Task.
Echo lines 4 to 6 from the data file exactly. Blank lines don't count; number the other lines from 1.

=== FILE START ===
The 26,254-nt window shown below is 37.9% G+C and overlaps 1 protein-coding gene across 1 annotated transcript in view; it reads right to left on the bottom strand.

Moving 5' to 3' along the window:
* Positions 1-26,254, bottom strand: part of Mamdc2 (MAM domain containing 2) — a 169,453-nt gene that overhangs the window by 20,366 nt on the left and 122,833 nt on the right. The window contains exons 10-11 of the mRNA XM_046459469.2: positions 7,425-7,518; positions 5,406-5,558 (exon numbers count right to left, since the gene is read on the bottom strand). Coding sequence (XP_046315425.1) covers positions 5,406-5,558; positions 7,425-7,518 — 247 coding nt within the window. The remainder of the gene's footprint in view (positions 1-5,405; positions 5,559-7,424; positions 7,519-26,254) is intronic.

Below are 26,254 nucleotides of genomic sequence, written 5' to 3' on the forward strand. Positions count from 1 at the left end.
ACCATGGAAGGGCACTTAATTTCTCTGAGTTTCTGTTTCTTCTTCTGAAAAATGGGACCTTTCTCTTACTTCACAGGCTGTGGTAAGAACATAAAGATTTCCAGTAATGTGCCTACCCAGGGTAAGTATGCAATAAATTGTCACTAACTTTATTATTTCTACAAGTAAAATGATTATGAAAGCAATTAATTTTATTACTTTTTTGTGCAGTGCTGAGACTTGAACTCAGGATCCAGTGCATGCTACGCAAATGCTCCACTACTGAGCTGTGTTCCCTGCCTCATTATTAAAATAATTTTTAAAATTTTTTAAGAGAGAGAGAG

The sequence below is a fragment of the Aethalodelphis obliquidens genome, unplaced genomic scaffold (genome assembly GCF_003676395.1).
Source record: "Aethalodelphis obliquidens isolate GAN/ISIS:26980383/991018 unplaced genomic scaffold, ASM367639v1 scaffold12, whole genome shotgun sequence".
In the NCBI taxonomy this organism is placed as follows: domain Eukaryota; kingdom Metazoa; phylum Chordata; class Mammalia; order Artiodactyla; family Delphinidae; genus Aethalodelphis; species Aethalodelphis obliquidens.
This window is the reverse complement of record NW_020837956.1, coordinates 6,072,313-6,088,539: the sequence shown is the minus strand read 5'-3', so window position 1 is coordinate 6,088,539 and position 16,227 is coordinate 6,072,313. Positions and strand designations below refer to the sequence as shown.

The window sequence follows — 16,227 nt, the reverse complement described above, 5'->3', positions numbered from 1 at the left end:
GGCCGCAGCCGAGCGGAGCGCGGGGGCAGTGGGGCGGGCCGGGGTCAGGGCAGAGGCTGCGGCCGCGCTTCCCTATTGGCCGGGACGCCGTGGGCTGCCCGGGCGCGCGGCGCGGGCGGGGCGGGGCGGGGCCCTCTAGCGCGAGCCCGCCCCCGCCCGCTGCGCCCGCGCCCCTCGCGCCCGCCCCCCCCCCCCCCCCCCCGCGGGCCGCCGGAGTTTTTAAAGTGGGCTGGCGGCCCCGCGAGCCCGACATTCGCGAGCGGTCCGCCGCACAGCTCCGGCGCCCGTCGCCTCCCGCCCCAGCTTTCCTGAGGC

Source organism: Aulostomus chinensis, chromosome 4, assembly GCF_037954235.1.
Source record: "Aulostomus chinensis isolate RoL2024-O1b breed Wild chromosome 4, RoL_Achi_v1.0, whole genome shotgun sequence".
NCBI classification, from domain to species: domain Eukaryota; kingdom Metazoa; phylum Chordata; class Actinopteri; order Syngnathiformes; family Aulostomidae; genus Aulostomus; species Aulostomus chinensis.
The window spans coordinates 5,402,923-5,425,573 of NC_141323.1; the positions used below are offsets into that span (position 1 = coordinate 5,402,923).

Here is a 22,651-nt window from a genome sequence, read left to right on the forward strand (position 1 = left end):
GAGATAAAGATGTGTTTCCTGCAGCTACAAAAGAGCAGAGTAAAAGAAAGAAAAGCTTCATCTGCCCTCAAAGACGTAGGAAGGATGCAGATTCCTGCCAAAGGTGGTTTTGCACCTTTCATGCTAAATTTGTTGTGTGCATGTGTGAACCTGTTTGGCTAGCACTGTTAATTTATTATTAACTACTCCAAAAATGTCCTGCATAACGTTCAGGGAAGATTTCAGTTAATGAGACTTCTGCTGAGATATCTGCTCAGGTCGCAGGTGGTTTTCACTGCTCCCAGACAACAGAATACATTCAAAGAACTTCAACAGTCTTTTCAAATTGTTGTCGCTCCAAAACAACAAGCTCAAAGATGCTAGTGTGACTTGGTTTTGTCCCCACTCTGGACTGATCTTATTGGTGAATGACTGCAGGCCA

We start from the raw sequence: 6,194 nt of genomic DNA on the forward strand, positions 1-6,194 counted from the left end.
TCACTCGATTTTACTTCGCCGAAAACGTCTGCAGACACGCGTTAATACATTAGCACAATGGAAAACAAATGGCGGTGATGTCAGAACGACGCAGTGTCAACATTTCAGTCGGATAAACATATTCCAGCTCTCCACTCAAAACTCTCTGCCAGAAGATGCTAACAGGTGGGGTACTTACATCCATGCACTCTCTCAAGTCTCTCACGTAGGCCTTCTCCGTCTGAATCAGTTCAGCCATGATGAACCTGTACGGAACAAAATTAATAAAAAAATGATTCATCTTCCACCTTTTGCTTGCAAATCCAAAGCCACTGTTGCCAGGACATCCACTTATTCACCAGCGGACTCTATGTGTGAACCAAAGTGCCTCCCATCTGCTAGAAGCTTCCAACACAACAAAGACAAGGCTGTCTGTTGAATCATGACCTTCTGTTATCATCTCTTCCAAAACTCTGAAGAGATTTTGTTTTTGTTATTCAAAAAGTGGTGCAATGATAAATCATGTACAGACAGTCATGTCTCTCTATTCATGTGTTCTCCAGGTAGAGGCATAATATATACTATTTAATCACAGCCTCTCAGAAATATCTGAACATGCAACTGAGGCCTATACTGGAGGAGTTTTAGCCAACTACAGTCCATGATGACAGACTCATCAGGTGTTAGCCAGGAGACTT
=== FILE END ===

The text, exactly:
Below are 26,254 nucleotides of genomic sequence, written 5' to 3' on the forward strand. Positions count from 1 at the left end.
ACCATGGAAGGGCACTTAATTTCTCTGAGTTTCTGTTTCTTCTTCTGAAAAATGGGACCTTTCTCTTACTTCACAGGCTGTGGTAAGAACATAAAGATTTCCAGTAATGTGCCTACCCAGGGTAAGTATGCAATAAATTGTCACTAACTTTATTATTTCTACAAGTAAAATGATTATGAAAGCAATTAATTTTATTACTTTTTTGTGCAGTGCTGAGACTTGAACTCAGGATCCAGTGCATGCTACGCAAATGCTCCACTACTGAGCTGTGTTCCCTGCCTCATTATTAAAATAATTTTTAAAATTTTTTAAGAGAGAGAGAG

The sequence below is a fragment of the Aethalodelphis obliquidens genome, unplaced genomic scaffold (genome assembly GCF_003676395.1).